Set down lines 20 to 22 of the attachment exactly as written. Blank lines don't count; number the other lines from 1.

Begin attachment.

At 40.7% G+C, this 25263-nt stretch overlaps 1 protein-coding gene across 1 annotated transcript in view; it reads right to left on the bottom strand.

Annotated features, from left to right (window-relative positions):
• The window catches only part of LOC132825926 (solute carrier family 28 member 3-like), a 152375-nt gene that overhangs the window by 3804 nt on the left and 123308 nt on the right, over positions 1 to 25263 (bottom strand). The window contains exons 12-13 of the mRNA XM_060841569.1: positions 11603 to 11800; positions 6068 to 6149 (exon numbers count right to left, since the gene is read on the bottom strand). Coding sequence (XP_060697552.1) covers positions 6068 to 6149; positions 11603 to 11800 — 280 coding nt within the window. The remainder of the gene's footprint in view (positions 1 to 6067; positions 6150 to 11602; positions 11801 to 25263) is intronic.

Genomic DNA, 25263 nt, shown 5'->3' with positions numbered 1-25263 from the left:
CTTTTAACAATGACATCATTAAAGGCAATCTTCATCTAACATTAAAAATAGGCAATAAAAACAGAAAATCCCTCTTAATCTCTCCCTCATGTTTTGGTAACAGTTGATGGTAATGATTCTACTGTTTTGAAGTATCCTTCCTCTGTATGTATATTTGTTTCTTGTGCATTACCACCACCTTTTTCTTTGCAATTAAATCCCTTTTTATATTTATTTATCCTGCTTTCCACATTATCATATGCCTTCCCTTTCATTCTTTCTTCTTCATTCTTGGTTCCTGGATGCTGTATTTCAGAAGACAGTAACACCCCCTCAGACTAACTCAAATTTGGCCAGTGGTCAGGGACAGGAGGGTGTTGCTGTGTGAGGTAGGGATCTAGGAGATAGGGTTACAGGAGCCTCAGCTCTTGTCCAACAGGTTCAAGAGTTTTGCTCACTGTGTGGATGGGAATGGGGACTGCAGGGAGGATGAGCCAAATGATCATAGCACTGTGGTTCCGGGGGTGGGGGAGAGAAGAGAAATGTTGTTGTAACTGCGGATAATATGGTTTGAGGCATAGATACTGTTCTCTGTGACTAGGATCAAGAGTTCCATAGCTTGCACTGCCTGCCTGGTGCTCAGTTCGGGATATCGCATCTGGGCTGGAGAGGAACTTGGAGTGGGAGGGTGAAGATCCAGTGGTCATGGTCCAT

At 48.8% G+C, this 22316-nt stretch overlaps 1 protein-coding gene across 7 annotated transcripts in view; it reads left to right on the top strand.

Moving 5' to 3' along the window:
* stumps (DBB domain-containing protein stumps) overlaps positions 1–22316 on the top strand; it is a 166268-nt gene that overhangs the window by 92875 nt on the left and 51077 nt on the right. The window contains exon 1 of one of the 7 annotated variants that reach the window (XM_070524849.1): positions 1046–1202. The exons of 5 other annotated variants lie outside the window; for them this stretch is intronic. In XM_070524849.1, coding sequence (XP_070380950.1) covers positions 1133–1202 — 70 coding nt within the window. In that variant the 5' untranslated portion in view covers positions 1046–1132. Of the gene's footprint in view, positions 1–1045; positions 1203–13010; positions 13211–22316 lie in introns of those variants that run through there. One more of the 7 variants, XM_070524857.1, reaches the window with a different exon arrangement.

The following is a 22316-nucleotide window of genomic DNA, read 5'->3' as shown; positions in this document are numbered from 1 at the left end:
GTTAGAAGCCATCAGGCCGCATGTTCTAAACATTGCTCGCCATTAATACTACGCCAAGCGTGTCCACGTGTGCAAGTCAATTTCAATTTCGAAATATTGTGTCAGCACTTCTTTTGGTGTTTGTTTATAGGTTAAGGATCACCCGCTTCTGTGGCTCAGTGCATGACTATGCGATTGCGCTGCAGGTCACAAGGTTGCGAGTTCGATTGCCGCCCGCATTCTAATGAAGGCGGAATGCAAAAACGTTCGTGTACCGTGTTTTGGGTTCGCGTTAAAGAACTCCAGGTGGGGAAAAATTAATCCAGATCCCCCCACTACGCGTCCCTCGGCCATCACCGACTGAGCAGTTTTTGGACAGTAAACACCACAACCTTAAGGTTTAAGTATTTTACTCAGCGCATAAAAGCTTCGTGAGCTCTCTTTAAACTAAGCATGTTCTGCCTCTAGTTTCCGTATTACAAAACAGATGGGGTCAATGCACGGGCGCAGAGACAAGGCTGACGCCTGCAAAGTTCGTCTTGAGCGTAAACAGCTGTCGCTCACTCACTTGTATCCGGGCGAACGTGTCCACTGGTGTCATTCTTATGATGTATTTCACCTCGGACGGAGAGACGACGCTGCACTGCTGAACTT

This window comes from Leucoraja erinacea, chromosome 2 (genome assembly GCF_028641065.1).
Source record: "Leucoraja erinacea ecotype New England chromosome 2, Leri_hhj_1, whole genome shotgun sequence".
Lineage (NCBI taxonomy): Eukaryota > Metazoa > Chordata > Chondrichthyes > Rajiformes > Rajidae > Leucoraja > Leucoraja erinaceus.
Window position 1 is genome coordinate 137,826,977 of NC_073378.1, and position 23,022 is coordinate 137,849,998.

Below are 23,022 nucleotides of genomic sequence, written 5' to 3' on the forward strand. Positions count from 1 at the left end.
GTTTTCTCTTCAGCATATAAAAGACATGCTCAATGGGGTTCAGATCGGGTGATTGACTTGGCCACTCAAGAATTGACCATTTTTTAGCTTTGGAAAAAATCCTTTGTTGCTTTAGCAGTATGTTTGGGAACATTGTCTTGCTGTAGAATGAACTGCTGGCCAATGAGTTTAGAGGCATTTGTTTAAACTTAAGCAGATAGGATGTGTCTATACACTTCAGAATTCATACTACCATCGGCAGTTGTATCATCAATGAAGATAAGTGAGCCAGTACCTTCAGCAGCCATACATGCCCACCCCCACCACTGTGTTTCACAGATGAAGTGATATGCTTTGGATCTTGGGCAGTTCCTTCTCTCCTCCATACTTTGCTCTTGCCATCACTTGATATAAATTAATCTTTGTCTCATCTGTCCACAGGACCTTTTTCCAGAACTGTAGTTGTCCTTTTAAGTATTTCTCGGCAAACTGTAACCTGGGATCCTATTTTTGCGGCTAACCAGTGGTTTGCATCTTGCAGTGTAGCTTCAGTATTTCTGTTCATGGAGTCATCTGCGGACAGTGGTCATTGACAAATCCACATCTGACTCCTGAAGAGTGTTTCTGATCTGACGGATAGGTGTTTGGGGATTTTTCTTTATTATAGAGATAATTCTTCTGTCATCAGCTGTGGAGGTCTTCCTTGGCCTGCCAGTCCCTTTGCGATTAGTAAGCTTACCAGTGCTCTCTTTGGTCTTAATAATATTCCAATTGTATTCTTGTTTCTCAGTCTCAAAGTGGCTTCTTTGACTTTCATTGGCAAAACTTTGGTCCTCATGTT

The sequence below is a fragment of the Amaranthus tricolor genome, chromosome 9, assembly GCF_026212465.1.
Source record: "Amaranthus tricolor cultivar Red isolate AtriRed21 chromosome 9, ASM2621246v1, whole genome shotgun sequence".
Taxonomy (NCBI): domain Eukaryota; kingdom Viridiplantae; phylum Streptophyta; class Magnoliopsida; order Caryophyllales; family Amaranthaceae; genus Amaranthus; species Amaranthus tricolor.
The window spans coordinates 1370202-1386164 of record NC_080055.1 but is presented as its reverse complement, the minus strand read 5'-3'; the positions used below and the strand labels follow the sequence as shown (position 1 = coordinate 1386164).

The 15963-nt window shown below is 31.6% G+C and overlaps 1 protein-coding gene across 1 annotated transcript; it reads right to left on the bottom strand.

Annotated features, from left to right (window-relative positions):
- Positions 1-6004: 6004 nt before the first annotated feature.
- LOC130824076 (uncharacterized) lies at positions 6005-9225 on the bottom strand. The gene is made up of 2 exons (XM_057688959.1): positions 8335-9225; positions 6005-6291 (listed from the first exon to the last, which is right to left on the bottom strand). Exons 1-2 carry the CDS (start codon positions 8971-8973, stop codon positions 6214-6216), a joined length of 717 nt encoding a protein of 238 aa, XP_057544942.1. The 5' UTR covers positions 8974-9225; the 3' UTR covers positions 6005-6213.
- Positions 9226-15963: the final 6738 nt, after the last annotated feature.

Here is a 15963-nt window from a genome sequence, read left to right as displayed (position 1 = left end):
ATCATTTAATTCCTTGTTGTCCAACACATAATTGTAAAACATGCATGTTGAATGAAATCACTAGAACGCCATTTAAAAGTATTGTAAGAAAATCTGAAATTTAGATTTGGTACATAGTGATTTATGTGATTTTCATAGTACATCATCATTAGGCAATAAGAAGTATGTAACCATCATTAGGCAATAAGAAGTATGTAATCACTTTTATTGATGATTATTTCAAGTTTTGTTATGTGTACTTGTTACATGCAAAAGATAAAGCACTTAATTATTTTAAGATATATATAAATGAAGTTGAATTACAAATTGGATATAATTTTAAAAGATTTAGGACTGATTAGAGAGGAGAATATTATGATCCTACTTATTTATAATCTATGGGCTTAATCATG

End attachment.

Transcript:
The window spans coordinates 1370202-1386164 of record NC_080055.1 but is presented as its reverse complement, the minus strand read 5'-3'; the positions used below and the strand labels follow the sequence as shown (position 1 = coordinate 1386164).

The 15963-nt window shown below is 31.6% G+C and overlaps 1 protein-coding gene across 1 annotated transcript; it reads right to left on the bottom strand.

Annotated features, from left to right (window-relative positions):